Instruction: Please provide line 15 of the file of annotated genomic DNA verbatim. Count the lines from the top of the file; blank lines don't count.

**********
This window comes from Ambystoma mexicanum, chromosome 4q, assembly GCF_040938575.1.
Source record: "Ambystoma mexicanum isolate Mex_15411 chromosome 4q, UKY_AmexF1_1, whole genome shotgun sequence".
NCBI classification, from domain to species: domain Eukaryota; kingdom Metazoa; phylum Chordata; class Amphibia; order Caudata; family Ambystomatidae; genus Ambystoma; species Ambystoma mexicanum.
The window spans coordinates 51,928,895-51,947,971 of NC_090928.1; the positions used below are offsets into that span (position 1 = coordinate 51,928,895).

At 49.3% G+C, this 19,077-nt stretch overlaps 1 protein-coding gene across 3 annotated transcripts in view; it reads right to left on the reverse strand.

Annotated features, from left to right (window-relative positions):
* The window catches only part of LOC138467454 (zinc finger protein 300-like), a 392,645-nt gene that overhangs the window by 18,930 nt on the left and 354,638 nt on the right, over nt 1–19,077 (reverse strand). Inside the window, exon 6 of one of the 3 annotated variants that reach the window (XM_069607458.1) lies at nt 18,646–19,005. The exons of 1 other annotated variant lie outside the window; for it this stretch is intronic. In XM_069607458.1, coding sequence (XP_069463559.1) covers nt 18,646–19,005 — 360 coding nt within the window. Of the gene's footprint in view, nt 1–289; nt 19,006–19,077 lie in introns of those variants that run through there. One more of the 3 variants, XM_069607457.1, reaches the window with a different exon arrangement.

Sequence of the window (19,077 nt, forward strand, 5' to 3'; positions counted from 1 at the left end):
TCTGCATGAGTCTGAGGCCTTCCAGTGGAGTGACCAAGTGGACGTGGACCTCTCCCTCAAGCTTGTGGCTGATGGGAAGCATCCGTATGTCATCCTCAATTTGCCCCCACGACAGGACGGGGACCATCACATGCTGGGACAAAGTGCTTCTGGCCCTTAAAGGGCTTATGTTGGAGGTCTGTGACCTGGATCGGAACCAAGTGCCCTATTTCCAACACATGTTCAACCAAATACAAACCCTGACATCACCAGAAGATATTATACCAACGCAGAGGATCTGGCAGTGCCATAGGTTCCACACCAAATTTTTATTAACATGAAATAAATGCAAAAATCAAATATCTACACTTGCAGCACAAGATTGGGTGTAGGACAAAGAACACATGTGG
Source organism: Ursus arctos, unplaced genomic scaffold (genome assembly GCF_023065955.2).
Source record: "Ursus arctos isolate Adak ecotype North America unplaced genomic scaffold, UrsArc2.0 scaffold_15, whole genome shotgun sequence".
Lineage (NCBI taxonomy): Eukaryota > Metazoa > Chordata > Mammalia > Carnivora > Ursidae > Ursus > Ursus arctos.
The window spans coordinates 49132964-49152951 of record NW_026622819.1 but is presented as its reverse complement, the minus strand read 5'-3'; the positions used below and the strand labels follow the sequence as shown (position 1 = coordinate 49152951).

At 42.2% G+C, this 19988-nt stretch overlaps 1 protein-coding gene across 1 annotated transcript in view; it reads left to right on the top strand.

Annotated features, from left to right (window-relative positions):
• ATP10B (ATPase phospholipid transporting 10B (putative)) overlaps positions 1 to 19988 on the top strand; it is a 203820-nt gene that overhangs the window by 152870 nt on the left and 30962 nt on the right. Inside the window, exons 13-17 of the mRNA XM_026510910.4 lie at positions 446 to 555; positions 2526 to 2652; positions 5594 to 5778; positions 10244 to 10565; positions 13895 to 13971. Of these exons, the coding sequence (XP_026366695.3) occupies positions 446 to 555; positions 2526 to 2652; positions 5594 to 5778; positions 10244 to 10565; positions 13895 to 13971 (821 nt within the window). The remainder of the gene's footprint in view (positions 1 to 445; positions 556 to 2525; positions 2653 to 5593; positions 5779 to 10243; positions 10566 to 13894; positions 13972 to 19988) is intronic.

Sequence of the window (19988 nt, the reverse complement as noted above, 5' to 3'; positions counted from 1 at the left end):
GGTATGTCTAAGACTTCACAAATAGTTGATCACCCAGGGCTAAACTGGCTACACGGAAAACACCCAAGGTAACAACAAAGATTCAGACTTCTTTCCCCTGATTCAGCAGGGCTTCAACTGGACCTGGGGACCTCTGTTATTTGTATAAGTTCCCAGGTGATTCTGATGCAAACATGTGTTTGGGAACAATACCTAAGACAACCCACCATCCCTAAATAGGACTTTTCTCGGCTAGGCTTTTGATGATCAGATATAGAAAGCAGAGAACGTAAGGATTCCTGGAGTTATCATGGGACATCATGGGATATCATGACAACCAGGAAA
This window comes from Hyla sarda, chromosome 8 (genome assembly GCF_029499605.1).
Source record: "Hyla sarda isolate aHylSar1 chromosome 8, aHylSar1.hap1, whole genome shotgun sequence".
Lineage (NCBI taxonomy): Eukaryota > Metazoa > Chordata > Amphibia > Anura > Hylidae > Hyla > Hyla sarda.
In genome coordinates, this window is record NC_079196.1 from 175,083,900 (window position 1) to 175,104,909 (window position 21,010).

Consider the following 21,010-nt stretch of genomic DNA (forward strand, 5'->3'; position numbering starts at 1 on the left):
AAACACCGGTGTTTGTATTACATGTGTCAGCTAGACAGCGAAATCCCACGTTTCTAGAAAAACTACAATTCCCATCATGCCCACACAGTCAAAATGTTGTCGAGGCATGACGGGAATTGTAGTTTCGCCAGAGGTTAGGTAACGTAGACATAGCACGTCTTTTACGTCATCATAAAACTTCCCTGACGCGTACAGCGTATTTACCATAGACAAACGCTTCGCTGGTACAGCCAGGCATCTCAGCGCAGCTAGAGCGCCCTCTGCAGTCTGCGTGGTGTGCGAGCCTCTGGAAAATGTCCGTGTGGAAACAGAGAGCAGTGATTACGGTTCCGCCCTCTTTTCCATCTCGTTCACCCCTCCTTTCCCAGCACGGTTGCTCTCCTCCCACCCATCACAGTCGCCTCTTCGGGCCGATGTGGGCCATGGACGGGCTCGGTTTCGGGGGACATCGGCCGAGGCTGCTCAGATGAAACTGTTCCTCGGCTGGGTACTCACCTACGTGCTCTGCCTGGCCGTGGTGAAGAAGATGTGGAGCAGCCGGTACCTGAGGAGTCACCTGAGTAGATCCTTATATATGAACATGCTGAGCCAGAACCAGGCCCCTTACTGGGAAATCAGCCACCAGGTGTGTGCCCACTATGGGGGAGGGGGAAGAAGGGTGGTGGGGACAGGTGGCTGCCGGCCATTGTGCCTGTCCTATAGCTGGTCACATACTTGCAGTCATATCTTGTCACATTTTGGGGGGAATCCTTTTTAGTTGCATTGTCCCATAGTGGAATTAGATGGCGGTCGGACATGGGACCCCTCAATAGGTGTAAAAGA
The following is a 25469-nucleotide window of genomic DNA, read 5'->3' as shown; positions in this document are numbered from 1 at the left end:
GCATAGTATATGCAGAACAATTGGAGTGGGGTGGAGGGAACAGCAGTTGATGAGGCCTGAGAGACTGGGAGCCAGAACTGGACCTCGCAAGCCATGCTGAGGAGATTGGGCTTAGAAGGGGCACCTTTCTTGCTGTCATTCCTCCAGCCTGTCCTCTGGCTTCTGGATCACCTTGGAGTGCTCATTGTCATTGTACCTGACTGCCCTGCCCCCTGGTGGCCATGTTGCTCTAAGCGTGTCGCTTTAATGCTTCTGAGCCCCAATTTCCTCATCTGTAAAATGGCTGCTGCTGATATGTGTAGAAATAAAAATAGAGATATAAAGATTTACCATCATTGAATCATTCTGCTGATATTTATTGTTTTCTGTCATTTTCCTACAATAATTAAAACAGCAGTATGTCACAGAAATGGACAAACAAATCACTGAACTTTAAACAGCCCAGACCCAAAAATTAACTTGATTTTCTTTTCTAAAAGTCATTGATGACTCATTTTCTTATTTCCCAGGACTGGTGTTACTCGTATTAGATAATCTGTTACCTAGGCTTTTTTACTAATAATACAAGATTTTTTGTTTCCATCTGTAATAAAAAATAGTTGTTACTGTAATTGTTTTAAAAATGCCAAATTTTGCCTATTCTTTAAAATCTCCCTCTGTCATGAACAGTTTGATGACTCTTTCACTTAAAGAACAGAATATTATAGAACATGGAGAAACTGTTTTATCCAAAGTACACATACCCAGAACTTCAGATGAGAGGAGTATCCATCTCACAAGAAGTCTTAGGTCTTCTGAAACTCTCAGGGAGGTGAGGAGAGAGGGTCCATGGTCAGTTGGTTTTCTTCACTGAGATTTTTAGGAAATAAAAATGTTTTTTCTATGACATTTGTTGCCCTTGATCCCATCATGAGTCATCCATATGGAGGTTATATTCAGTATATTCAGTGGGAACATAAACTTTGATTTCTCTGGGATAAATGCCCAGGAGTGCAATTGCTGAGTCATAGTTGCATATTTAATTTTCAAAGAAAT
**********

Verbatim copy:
Annotated features, from left to right (window-relative positions):